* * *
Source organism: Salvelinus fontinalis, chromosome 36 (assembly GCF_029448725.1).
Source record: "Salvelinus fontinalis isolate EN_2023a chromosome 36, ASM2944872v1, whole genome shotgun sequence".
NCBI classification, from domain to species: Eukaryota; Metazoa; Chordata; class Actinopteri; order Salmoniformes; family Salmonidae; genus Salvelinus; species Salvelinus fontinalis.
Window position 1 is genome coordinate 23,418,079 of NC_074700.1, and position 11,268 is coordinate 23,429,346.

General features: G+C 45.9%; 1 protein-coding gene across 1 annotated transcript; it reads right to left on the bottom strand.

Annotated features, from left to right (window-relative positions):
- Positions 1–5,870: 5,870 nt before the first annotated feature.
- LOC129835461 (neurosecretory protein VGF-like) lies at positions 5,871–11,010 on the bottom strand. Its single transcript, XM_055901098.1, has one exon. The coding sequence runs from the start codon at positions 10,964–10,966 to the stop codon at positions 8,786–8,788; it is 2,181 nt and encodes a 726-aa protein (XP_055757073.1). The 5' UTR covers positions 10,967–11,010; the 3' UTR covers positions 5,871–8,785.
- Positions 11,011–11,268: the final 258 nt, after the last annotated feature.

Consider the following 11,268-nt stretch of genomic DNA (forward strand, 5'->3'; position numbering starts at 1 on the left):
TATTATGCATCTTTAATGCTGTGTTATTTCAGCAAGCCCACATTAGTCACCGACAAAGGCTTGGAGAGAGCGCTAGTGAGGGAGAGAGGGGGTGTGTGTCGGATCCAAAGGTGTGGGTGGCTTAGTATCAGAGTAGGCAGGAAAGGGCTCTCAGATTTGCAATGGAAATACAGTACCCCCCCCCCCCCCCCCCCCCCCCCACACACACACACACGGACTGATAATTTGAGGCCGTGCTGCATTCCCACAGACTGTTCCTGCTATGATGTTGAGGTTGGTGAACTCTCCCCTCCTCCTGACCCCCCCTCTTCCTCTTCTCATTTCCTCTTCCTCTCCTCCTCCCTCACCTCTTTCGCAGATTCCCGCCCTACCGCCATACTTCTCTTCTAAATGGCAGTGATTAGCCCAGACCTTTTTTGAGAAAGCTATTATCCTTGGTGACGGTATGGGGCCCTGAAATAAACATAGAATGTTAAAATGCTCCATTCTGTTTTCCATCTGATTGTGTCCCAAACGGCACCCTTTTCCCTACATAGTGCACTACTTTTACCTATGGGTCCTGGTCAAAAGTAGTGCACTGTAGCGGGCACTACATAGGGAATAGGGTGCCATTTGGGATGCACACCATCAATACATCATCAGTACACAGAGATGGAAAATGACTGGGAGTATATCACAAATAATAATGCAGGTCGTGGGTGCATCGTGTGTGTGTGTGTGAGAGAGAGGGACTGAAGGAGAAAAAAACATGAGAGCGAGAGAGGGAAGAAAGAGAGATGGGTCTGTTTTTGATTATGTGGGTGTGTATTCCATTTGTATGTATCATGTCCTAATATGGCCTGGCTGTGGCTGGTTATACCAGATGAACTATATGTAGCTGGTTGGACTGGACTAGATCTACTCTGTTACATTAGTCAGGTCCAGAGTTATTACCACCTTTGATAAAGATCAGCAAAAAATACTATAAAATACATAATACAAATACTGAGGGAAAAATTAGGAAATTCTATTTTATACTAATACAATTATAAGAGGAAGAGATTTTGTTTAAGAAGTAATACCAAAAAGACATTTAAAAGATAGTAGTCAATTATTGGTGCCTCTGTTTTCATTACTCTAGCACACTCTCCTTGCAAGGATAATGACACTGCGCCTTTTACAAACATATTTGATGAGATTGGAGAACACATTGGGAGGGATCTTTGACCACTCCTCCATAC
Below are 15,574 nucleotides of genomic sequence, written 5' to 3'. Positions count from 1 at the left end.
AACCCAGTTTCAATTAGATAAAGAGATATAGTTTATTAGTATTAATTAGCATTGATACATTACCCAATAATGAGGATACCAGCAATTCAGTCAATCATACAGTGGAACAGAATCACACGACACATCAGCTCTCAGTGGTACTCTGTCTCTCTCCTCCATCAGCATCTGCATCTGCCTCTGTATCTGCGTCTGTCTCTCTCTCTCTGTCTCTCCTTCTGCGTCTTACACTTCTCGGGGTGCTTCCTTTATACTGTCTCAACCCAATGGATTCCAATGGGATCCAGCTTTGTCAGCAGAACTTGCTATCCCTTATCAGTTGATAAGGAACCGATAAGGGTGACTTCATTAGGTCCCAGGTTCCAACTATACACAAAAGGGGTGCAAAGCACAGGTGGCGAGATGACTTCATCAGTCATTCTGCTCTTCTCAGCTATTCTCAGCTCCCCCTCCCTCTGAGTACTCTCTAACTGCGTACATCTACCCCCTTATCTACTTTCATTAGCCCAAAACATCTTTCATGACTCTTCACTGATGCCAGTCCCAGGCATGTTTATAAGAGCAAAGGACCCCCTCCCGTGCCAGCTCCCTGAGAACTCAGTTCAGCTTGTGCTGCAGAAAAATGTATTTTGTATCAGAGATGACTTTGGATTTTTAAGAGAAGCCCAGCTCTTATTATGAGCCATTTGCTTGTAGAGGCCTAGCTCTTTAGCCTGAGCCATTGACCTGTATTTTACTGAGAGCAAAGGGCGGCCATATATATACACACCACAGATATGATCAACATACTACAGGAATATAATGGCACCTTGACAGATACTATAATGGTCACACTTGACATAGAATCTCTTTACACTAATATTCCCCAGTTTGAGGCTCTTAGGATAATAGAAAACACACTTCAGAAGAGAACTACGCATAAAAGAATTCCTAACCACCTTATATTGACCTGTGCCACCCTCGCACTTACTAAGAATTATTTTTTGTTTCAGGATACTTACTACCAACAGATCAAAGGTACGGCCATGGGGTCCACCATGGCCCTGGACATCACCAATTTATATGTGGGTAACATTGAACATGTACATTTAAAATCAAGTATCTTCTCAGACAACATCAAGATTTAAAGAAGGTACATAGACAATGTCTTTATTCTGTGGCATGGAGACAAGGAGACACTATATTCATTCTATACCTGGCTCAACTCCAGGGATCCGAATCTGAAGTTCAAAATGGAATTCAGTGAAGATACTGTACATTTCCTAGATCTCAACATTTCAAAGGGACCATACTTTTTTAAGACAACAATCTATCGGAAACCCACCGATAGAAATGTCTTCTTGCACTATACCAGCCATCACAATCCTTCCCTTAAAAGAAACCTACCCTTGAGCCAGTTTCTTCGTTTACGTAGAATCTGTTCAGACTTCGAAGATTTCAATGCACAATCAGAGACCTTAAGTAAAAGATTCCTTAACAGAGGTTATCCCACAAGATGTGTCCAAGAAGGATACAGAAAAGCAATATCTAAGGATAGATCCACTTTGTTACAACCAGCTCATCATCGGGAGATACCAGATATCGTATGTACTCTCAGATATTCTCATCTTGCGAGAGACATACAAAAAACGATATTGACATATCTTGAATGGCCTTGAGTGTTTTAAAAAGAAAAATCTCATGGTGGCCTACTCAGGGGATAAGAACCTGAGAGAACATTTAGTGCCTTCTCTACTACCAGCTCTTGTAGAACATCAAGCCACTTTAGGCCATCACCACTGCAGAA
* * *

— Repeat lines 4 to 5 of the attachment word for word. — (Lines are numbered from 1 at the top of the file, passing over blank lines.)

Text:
Window position 1 is genome coordinate 23,418,079 of NC_074700.1, and position 11,268 is coordinate 23,429,346.

General features: G+C 45.9%; 1 protein-coding gene across 1 annotated transcript; it reads right to left on the bottom strand.